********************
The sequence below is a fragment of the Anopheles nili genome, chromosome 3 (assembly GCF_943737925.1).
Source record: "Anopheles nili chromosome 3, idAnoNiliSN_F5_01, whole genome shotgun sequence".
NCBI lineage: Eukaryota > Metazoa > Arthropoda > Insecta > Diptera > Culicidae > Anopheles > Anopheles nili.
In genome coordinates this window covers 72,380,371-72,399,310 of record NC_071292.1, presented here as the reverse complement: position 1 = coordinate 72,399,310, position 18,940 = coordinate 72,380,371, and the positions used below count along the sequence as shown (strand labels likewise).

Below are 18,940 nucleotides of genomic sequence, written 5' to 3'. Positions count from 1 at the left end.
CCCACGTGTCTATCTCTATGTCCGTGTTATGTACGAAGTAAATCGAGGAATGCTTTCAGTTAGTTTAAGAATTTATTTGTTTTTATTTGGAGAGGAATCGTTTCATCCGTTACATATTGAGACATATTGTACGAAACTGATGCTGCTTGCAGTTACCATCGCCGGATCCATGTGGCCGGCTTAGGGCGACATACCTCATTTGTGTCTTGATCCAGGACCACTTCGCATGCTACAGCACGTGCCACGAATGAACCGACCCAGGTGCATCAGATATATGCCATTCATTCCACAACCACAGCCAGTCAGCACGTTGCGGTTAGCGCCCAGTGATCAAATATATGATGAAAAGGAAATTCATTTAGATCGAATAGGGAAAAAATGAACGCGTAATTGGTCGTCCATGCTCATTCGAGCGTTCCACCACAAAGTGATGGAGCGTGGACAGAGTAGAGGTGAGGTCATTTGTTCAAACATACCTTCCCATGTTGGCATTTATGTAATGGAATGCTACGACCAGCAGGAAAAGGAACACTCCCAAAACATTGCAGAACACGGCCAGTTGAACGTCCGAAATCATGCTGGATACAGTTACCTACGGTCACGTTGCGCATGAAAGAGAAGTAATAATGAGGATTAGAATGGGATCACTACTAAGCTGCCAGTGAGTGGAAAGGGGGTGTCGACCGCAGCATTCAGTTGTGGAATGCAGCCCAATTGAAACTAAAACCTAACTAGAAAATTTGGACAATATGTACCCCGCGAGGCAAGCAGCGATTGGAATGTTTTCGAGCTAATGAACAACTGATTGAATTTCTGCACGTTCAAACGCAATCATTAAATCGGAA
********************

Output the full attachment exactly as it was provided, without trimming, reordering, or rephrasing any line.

The sequence below is a fragment of the Anopheles nili genome, chromosome 3 (assembly GCF_943737925.1).
Source record: "Anopheles nili chromosome 3, idAnoNiliSN_F5_01, whole genome shotgun sequence".
NCBI lineage: Eukaryota > Metazoa > Arthropoda > Insecta > Diptera > Culicidae > Anopheles > Anopheles nili.
In genome coordinates this window covers 72,380,371-72,399,310 of record NC_071292.1, presented here as the reverse complement: position 1 = coordinate 72,399,310, position 18,940 = coordinate 72,380,371, and the positions used below count along the sequence as shown (strand labels likewise).

Below are 18,940 nucleotides of genomic sequence, written 5' to 3'. Positions count from 1 at the left end.
CCCACGTGTCTATCTCTATGTCCGTGTTATGTACGAAGTAAATCGAGGAATGCTTTCAGTTAGTTTAAGAATTTATTTGTTTTTATTTGGAGAGGAATCGTTTCATCCGTTACATATTGAGACATATTGTACGAAACTGATGCTGCTTGCAGTTACCATCGCCGGATCCATGTGGCCGGCTTAGGGCGACATACCTCATTTGTGTCTTGATCCAGGACCACTTCGCATGCTACAGCACGTGCCACGAATGAACCGACCCAGGTGCATCAGATATATGCCATTCATTCCACAACCACAGCCAGTCAGCACGTTGCGGTTAGCGCCCAGTGATCAAATATATGATGAAAAGGAAATTCATTTAGATCGAATAGGGAAAAAATGAACGCGTAATTGGTCGTCCATGCTCATTCGAGCGTTCCACCACAAAGTGATGGAGCGTGGACAGAGTAGAGGTGAGGTCATTTGTTCAAACATACCTTCCCATGTTGGCATTTATGTAATGGAATGCTACGACCAGCAGGAAAAGGAACACTCCCAAAACATTGCAGAACACGGCCAGTTGAACGTCCGAAATCATGCTGGATACAGTTACCTACGGTCACGTTGCGCATGAAAGAGAAGTAATAATGAGGATTAGAATGGGATCACTACTAAGCTGCCAGTGAGTGGAAAGGGGGTGTCGACCGCAGCATTCAGTTGTGGAATGCAGCCCAATTGAAACTAAAACCTAACTAGAAAATTTGGACAATATGTACCCCGCGAGGCAAGCAGCGATTGGAATGTTTTCGAGCTAATGAACAACTGATTGAATTTCTGCACGTTCAAACGCAATCATTAAATCGGAA